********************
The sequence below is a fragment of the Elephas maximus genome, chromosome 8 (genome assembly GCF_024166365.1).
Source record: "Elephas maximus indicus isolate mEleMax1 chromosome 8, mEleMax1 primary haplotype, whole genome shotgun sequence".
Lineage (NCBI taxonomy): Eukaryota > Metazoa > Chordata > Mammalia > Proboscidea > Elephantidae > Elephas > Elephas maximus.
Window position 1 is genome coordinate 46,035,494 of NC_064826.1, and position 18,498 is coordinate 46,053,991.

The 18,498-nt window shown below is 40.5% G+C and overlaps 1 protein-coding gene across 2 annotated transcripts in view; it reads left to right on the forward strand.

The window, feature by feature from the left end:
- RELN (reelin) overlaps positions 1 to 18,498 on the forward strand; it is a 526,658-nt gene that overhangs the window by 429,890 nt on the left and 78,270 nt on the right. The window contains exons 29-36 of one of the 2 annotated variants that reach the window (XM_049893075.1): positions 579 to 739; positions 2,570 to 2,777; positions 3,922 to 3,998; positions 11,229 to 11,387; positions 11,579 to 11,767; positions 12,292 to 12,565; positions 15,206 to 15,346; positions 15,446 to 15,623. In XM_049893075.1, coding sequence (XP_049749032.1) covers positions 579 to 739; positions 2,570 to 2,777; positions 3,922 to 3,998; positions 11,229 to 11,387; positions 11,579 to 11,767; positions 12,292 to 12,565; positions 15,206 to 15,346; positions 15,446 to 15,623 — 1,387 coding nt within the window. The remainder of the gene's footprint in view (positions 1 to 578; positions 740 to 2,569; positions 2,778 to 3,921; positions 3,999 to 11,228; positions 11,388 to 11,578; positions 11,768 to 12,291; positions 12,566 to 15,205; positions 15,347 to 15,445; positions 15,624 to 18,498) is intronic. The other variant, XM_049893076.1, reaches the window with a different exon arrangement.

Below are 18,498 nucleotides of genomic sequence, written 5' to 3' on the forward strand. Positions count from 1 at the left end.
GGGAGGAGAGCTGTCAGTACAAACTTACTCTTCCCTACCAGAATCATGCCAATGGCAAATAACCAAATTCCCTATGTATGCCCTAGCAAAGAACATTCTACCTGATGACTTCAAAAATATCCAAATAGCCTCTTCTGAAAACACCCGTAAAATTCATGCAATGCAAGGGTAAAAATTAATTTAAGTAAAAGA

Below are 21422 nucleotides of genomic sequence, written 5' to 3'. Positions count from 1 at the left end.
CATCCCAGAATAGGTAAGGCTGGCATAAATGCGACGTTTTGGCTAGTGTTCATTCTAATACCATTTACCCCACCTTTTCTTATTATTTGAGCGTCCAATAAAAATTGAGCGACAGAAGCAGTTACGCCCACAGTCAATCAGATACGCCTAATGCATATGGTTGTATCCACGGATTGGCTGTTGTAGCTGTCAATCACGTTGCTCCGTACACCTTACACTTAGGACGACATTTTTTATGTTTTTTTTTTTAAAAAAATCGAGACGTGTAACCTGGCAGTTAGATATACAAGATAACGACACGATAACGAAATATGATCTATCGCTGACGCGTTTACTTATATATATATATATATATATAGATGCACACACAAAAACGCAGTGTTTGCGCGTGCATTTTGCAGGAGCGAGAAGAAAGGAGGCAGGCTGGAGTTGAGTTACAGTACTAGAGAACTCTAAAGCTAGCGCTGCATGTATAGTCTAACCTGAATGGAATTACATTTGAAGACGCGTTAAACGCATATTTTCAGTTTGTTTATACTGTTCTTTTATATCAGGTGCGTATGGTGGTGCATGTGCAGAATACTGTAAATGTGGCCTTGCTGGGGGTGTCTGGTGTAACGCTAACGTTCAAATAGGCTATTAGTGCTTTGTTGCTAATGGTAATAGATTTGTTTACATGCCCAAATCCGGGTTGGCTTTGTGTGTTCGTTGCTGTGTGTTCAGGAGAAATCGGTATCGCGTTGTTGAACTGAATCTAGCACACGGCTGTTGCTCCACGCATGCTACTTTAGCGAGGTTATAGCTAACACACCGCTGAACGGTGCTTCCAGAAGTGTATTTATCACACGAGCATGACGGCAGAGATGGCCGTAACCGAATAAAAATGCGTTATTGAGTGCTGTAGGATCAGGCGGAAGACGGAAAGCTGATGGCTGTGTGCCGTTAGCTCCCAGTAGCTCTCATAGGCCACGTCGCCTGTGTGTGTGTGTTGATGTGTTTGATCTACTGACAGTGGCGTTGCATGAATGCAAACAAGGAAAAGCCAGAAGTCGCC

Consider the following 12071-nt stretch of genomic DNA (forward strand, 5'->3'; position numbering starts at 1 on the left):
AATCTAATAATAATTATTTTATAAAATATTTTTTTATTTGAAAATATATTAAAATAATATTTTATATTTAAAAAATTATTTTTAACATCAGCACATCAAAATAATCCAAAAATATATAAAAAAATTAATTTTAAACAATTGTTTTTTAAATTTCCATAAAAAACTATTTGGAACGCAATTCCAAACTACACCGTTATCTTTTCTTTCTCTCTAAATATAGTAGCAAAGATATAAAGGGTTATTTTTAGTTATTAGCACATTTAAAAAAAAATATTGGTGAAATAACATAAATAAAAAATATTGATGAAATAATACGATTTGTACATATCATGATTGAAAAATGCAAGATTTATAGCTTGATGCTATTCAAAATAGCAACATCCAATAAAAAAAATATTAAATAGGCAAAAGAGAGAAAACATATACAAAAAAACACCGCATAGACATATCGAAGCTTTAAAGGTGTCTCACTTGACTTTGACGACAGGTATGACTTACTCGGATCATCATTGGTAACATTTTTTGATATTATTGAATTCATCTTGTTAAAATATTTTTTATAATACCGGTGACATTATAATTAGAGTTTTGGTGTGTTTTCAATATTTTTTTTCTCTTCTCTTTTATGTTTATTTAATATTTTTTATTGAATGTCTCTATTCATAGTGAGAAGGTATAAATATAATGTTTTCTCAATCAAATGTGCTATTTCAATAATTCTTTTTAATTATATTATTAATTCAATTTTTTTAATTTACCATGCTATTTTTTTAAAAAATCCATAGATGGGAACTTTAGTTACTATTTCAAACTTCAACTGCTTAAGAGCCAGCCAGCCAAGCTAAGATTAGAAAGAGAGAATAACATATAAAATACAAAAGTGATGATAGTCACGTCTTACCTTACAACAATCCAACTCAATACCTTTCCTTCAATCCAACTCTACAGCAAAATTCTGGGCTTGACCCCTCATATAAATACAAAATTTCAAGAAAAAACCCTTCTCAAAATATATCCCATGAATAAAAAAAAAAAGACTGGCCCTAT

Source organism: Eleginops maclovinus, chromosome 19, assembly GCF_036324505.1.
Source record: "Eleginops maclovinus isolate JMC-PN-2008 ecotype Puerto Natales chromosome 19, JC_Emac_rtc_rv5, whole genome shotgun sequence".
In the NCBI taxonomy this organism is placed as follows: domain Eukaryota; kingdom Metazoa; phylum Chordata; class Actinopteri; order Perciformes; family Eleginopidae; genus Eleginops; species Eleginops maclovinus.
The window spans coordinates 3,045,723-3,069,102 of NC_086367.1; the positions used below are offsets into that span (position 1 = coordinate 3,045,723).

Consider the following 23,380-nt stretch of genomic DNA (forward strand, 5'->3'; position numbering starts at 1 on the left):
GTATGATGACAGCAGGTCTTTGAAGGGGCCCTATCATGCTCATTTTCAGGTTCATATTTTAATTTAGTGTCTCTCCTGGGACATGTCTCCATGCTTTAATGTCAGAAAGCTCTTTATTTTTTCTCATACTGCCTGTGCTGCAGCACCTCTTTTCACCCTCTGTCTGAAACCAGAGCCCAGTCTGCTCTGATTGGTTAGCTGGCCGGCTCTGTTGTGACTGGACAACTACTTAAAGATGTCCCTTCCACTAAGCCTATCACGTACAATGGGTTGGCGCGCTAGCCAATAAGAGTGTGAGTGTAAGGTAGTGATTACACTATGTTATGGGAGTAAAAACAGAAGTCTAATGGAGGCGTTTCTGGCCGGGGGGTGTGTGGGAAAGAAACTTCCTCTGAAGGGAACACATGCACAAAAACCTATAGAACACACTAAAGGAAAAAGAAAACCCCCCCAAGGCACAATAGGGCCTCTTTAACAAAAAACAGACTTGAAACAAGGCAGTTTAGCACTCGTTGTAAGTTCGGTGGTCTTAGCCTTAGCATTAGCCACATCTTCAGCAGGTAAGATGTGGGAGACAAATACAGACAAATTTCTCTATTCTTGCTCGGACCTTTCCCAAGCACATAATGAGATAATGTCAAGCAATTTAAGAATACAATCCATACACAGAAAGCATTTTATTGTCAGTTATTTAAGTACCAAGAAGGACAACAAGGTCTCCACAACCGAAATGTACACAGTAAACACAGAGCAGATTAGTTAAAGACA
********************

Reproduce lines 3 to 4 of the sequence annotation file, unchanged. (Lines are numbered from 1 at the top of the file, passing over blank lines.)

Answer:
Lineage (NCBI taxonomy): Eukaryota > Metazoa > Chordata > Mammalia > Proboscidea > Elephantidae > Elephas > Elephas maximus.
Window position 1 is genome coordinate 46,035,494 of NC_064826.1, and position 18,498 is coordinate 46,053,991.